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Muddled, but Enjoyable
on July 18, 2008
(Some Minor Spoilers below.)
The Dark is Rising sequence is one of those ubiquitous book series that all children seem required to read, and although I had it on my "to-read" list, I never got to it as a kiddo. So, when I saw this nice boxed set I thought it was my chance to catch up with a series I had neglected.
Now I wish I had read it when I was younger; I think I would have found them more entertaining. As it is, I feel that the series is average. This isn't to say that singular books weren't exceptional, but that the whole is not greater than its parts.
The first book, Over Sea, Under Stone, is my favorite of the five. I would easily give it 5 stars. It had me on my toes throughout! The children were sympathetic, realistic, and interesting characters; the plot, entertaining; the tension, quite real. For the first time in a long time, I wondered if the little heroes could pull through all right. Of course, the jaded adult in me said, "Of course they can! It's a children's book!" But this book is so well written, so entertaining--like "The Goonies," or a child's Indiana Jones--that I couldn't help but throw my cynical disposition to the wind and just enjoy the ride.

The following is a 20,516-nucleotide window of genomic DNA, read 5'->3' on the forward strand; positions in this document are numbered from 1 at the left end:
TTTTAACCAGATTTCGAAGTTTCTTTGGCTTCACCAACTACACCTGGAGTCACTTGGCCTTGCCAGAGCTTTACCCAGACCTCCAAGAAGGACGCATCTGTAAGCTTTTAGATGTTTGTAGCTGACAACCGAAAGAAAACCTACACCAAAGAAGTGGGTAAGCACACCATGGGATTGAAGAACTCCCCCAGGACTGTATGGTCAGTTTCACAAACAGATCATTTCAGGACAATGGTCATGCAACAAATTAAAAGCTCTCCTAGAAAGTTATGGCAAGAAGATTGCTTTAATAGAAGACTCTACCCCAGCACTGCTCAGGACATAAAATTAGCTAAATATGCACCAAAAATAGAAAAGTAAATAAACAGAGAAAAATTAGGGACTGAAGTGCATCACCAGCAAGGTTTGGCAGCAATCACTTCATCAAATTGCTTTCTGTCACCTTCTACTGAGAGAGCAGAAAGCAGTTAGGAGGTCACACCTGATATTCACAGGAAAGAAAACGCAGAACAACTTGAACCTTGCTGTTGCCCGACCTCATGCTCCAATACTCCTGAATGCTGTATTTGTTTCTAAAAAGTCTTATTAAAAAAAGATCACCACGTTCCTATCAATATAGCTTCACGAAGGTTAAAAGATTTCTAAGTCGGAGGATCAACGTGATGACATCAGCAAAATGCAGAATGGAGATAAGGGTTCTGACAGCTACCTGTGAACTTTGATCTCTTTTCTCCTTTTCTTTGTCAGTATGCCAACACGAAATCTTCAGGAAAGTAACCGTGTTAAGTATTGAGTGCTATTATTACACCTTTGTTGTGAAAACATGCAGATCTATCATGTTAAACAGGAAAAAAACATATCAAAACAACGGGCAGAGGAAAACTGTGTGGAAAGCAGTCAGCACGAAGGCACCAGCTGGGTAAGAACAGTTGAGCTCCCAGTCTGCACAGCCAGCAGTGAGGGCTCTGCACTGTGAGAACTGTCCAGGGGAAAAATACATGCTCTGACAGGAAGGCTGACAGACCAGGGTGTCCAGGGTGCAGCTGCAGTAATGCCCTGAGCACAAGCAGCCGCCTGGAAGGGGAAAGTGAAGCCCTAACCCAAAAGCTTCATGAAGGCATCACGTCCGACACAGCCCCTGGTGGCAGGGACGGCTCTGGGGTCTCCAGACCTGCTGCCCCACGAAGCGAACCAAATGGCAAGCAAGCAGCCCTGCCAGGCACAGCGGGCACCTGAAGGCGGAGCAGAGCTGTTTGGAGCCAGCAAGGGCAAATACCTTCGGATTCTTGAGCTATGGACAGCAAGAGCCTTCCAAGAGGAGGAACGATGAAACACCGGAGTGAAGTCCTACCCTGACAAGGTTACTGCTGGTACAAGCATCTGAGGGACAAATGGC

The second book, The Dark is Rising, I was not so fond of. It reveals Will, the last of the Old Ones, and his mission to find all of the Signs necessary to stop the Dark in the final battle. In my opinion, this is where the series gets awkward. At first I was excited for Will, who finds out he is capable of great things and can set objects on fire with just a word (which I think everyone wants to do sometimes). The Dark seemed doubly sinister--the Dark Rider was a downright thrilling villain, and the Dark attacks people Will holds dear, controls the weather, and engages in terrifying skullduggery.
And yet, as the story progressed, it seemed Will became less and less a character I cared for, and more and more static and uninteresting. I didn't understand, and still don't understand, the limits of an Old One--what they can and can't do in our world, and what laws govern them in general. Furthermore, the Dark--this supposedly terrifying, very powerful force--seems incapable of really touching Will himself, a boy who has not completely grown into the power of an Old One. I found myself wondering if the Dark could really do anything at all, or if the author gave them all this "power" for show and no brains to go with it, for their powers and plots all came to naught with what seemed little effort. I couldn't help but compare them to the villains in the first book--villains who were terrifying precisely because they could be anybody, anywhere, working in broad daylight just as well as behind the scenes. In a way, this made the fear more visceral and brought it home to the real world--the Dark could be the hobo in the street or, just as easily, your neighbor. This is lost when Ms. Cooper transforms the Dark into a bogeyman.
A final problem: Ms. Cooper brings up old legends without any backstory, which I would have really appreciated (as I am not an Arthurian aficionado). A little blurb in the back of the book would have been perfect.